The First-Ever Shelby Cobra 289 Goes Under the Hammer With 27k Miles, Asks $1.4 Million

The First Shelby Cobra 289 15 photos
Photo: Karissa Hosek ©2023 Courtesy of RM Sotheby's
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Grafting an American eight-cylinder motor into a pretty European body was one of Carroll Shelby’s fabulous ideas – probably the greatest he ever materialized. The Cobra remains one of America’s most outstanding automotive achievements – and that’s saying a lot, considering the rich piston history from the Land of the Free. But even among the relatively few machines built by Shelby Automotive, we can find some truly outstanding examples in a different universe, not just a class of their own. How about the first 289 ever made – this seven-figure price-tag piece of history?
Shelby Cobras are generally categorized into three distinct groups based on their engine size: the first – and fewest – are the original 260-cubic-inch (4.3 liters). In 1963, Carroll kicked it up by putting Ford’s iconic 289 V8 before settling for the 427 (seven-liter) mastodont. As it happens, the first of the fabled 289 has quite the history attached to it – attested by a two-inch-thick file kept with religious zeal by all of the car’s three owners.

Chassis CSX2044 is the first Shelby Cobra ever to be powered by the fabled Ford 289 V8. It is also the best-documented example (extant or extinct) among all Cobras, regardless of production year, engine size, or historical significance. The car was ordered by a man from Palo Alto, California, in 1963 after a significant exchange of letters with Shelby American Incorporated. With a final price of $7,300 (for comparison, a Corvette’s base price was $4,037), the roadster was bought by a customer who, at first glance, had nothing in common with performance automobiles.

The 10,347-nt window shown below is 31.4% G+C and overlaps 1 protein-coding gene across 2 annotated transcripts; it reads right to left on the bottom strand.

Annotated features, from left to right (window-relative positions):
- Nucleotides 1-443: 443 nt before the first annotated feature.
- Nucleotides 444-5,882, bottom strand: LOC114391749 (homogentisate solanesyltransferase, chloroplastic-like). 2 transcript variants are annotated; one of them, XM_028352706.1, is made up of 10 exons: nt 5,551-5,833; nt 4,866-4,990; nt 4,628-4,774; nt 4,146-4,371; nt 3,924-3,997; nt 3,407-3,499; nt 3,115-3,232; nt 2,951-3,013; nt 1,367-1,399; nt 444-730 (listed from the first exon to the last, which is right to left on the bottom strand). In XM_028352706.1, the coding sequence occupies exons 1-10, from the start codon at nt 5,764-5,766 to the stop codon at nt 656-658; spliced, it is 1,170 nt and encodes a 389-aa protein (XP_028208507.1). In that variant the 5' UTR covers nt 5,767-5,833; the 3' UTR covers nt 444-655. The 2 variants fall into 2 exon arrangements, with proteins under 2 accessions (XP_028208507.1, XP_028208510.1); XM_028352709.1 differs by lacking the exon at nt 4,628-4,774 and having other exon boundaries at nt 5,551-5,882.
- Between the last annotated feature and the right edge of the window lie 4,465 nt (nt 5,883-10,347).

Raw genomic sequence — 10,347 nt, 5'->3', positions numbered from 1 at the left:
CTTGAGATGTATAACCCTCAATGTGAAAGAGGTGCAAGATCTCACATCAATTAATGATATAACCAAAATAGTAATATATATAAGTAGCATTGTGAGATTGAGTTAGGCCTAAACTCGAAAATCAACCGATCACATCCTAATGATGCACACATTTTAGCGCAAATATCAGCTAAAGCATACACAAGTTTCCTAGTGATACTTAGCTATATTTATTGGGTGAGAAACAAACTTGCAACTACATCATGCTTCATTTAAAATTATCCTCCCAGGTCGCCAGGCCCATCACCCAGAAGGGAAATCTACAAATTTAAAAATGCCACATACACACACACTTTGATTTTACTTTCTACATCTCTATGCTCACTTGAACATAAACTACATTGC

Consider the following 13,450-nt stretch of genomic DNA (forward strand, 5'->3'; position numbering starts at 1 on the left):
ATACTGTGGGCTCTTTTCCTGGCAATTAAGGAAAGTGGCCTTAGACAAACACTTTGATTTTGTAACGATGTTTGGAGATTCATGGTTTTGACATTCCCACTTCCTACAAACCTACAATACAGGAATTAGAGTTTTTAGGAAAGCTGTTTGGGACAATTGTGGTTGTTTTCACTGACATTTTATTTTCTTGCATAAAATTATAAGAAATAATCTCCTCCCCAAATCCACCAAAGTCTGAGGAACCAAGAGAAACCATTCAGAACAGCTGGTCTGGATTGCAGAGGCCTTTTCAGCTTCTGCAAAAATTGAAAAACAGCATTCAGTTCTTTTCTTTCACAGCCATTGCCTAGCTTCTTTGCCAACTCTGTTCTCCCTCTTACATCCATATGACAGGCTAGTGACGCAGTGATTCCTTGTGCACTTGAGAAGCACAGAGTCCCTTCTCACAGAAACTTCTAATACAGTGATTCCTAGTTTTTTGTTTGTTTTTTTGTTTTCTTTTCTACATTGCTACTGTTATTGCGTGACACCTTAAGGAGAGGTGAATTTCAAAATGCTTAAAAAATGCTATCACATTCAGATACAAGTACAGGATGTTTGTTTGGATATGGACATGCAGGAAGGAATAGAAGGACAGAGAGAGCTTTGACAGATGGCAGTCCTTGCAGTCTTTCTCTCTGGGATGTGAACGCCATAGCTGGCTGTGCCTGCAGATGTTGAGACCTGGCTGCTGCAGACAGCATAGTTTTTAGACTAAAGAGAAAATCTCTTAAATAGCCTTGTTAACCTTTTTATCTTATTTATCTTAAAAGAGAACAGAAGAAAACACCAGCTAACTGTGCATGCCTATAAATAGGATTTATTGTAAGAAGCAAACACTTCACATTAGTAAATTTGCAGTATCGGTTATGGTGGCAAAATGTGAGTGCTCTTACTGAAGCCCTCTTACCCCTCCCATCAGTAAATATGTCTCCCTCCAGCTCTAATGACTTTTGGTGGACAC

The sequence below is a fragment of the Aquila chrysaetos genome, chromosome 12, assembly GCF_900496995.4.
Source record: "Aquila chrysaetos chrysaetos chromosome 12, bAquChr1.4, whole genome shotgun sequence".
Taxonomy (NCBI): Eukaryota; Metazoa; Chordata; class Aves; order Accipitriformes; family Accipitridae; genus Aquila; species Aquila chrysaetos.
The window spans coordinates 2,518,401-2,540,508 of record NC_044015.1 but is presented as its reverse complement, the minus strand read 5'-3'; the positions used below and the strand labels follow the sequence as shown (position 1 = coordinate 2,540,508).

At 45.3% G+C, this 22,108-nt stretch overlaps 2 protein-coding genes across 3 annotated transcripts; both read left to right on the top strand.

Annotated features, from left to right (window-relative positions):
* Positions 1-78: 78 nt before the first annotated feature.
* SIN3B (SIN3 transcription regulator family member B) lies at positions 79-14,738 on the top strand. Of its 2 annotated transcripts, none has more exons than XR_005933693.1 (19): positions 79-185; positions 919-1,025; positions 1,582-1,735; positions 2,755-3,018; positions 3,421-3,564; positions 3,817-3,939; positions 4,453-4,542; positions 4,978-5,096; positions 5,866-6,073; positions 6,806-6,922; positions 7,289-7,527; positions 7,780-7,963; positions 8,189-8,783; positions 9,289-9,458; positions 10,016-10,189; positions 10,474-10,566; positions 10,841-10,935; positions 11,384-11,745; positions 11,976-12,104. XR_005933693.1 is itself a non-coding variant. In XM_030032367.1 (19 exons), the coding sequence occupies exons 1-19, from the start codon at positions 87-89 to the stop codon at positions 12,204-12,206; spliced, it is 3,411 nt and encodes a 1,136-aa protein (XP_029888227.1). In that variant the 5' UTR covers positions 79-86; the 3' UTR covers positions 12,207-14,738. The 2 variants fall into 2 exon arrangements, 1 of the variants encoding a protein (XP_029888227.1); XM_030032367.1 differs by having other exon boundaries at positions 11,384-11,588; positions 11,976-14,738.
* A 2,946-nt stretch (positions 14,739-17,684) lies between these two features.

Harrison Horn was a doctor at Standford University when he sent a long and thorough interrogatory to Carroll Shelby inquiring about specific details of the Cobra. And before we start pulling stereotypes, note that he wasn’t the kind of doctor that an apple a day would keep away. Quite the contrary, we might say – Horn was a computer scientist who would eventually team up with a certain Steve Jobs for the first Macintosh computer. His signature is engraved in the case of the first 'Apple' (let's agree to call it that), above Jobs'.

The First Shelby Cobra 289
Photo: Karissa Hosek ©2023 Courtesy of RM Sotheby's
So, after careful, methodical, and pinpoint-accurate questioning, the man finally wrote the cheque for a $1,000 downpayment for his Cobra. Little did he know it was to be the first of the 445 examples fitted with the 289 engine. The ‘IT guy’ of the sixties had the engineering approach to car ownership, as his correspondence with the Shelby officials is extensive and downright scientific at points.

After the car was completed and delivered, the computer pioneer from Stanford put it on the road and enjoyed it for the following six years, putting some 23,000 miles on it. Then, one day in late ’69, while driving over the garage threshold, the muffler was knocked loose, and the car was put on hold until the exhaust would be fixed.